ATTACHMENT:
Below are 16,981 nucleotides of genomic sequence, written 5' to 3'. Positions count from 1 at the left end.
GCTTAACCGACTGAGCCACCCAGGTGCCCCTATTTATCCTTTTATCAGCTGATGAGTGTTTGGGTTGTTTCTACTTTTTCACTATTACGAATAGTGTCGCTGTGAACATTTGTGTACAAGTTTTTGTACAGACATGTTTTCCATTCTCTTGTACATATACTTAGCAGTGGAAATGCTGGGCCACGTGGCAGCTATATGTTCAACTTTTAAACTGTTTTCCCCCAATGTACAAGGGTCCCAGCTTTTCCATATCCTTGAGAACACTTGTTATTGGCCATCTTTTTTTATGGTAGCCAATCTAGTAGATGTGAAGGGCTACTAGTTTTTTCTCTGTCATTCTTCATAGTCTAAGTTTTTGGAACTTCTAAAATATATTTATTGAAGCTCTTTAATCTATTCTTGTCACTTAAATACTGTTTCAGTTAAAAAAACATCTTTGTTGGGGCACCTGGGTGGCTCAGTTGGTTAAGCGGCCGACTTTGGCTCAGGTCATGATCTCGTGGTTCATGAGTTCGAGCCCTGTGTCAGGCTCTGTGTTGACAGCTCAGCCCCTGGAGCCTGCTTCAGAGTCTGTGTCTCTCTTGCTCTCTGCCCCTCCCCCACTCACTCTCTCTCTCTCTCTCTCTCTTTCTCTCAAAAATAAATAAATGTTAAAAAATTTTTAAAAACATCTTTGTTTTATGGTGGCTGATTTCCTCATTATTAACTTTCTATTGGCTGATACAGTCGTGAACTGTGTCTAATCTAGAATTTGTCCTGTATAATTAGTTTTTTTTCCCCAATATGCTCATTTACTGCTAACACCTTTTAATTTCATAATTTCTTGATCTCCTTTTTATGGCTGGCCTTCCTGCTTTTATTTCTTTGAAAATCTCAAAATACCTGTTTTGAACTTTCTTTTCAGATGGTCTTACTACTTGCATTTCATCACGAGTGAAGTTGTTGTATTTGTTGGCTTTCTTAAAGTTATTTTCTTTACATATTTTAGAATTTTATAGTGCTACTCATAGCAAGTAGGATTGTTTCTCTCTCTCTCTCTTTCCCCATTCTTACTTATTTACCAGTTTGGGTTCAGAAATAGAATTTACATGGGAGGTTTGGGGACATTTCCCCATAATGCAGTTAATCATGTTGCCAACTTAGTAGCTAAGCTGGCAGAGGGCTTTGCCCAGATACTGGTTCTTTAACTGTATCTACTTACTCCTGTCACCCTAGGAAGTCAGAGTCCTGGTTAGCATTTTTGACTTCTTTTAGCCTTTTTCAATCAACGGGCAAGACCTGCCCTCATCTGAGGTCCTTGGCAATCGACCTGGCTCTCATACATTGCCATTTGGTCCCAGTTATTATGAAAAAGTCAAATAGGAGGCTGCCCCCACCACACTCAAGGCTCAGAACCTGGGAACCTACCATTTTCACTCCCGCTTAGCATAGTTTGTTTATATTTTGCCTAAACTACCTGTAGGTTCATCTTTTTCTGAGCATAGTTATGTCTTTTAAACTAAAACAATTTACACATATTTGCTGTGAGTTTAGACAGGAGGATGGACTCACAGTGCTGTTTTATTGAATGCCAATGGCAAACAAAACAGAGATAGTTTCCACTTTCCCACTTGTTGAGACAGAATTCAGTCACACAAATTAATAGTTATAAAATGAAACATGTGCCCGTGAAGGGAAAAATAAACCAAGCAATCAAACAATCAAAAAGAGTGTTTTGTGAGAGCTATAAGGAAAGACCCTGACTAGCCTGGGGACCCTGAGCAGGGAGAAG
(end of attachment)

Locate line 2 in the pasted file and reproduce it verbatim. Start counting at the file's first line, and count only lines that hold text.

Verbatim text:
GCTTAACCGACTGAGCCACCCAGGTGCCCCTATTTATCCTTTTATCAGCTGATGAGTGTTTGGGTTGTTTCTACTTTTTCACTATTACGAATAGTGTCGCTGTGAACATTTGTGTACAAGTTTTTGTACAGACATGTTTTCCATTCTCTTGTACATATACTTAGCAGTGGAAATGCTGGGCCACGTGGCAGCTATATGTTCAACTTTTAAACTGTTTTCCCCCAATGTACAAGGGTCCCAGCTTTTCCATATCCTTGAGAACACTTGTTATTGGCCATCTTTTTTTATGGTAGCCAATCTAGTAGATGTGAAGGGCTACTAGTTTTTTCTCTGTCATTCTTCATAGTCTAAGTTTTTGGAACTTCTAAAATATATTTATTGAAGCTCTTTAATCTATTCTTGTCACTTAAATACTGTTTCAGTTAAAAAAACATCTTTGTTGGGGCACCTGGGTGGCTCAGTTGGTTAAGCGGCCGACTTTGGCTCAGGTCATGATCTCGTGGTTCATGAGTTCGAGCCCTGTGTCAGGCTCTGTGTTGACAGCTCAGCCCCTGGAGCCTGCTTCAGAGTCTGTGTCTCTCTTGCTCTCTGCCCCTCCCCCACTCACTCTCTCTCTCTCTCTCTCTCTTTCTCTCAAAAATAAATAAATGTTAAAAAATTTTTAAAAACATCTTTGTTTTATGGTGGCTGATTTCCTCATTATTAACTTTCTATTGGCTGATACAGTCGTGAACTGTGTCTAATCTAGAATTTGTCCTGTATAATTAGTTTTTTTTCCCCAATATGCTCATTTACTGCTAACACCTTTTAATTTCATAATTTCTTGATCTCCTTTTTATGGCTGGCCTTCCTGCTTTTATTTCTTTGAAAATCTCAAAATACCTGTTTTGAACTTTCTTTTCAGATGGTCTTACTACTTGCATTTCATCACGAGTGAAGTTGTTGTATTTGTTGGCTTTCTTAAAGTTATTTTCTTTACATATTTTAGAATTTTATAGTGCTACTCATAGCAAGTAGGATTGTTTCTCTCTCTCTCTCTTTCCCCATTCTTACTTATTTACCAGTTTGGGTTCAGAAATAGAATTTACATGGGAGGTTTGGGGACATTTCCCCATAATGCAGTTAATCATGTTGCCAACTTAGTAGCTAAGCTGGCAGAGGGCTTTGCCCAGATACTGGTTCTTTAACTGTATCTACTTACTCCTGTCACCCTAGGAAGTCAGAGTCCTGGTTAGCATTTTTGACTTCTTTTAGCCTTTTTCAATCAACGGGCAAGACCTGCCCTCATCTGAGGTCCTTGGCAATCGACCTGGCTCTCATACATTGCCATTTGGTCCCAGTTATTATGAAAAAGTCAAATAGGAGGCTGCCCCCACCACACTCAAGGCTCAGAACCTGGGAACCTACCATTTTCACTCCCGCTTAGCATAGTTTGTTTATATTTTGCCTAAACTACCTGTAGGTTCATCTTTTTCTGAGCATAGTTATGTCTTTTAAACTAAAACAATTTACACATATTTGCTGTGAGTTTAGACAGGAGGATGGACTCACAGTGCTGTTTTATTGAATGCCAATGGCAAACAAAACAGAGATAGTTTCCACTTTCCCACTTGTTGAGACAGAATTCAGTCACACAAATTAATAGTTATAAAATGAAACATGTGCCCGTGAAGGGAAAAATAAACCAAGCAATCAAACAATCAAAAAGAGTGTTTTGTGAGAGCTATAAGGAAAGACCCTGACTAGCCTGGGGACCCTGAGCAGGGAGAAG